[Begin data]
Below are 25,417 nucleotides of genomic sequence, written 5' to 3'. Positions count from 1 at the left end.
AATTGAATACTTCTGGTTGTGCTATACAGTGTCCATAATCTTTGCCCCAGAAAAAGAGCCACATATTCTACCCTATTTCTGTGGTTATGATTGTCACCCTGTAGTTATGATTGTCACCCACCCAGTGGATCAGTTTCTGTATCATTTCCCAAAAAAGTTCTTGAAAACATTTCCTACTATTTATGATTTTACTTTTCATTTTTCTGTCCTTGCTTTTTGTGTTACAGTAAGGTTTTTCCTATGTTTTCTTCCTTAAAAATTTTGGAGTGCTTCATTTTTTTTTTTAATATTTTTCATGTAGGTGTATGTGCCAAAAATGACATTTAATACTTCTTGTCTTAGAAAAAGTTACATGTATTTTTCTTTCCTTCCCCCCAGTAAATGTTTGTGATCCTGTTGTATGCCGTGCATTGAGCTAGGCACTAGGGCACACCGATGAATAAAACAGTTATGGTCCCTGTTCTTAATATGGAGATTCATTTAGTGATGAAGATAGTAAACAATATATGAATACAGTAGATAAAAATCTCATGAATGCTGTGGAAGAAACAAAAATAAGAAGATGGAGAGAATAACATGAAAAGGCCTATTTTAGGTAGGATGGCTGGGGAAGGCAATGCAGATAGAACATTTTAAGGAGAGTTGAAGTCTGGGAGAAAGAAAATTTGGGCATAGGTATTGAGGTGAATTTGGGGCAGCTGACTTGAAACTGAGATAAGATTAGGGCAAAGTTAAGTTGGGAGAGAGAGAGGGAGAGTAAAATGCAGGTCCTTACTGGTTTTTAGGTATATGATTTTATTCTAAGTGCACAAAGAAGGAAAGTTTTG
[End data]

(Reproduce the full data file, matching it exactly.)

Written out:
Below are 25,417 nucleotides of genomic sequence, written 5' to 3'. Positions count from 1 at the left end.
AATTGAATACTTCTGGTTGTGCTATACAGTGTCCATAATCTTTGCCCCAGAAAAAGAGCCACATATTCTACCCTATTTCTGTGGTTATGATTGTCACCCTGTAGTTATGATTGTCACCCACCCAGTGGATCAGTTTCTGTATCATTTCCCAAAAAAGTTCTTGAAAACATTTCCTACTATTTATGATTTTACTTTTCATTTTTCTGTCCTTGCTTTTTGTGTTACAGTAAGGTTTTTCCTATGTTTTCTTCCTTAAAAATTTTGGAGTGCTTCATTTTTTTTTTTAATATTTTTCATGTAGGTGTATGTGCCAAAAATGACATTTAATACTTCTTGTCTTAGAAAAAGTTACATGTATTTTTCTTTCCTTCCCCCCAGTAAATGTTTGTGATCCTGTTGTATGCCGTGCATTGAGCTAGGCACTAGGGCACACCGATGAATAAAACAGTTATGGTCCCTGTTCTTAATATGGAGATTCATTTAGTGATGAAGATAGTAAACAATATATGAATACAGTAGATAAAAATCTCATGAATGCTGTGGAAGAAACAAAAATAAGAAGATGGAGAGAATAACATGAAAAGGCCTATTTTAGGTAGGATGGCTGGGGAAGGCAATGCAGATAGAACATTTTAAGGAGAGTTGAAGTCTGGGAGAAAGAAAATTTGGGCATAGGTATTGAGGTGAATTTGGGGCAGCTGACTTGAAACTGAGATAAGATTAGGGCAAAGTTAAGTTGGGAGAGAGAGAGGGAGAGTAAAATGCAGGTCCTTACTGGTTTTTAGGTATATGATTTTATTCTAAGTGCACAAAGAAGGAAAGTTTTG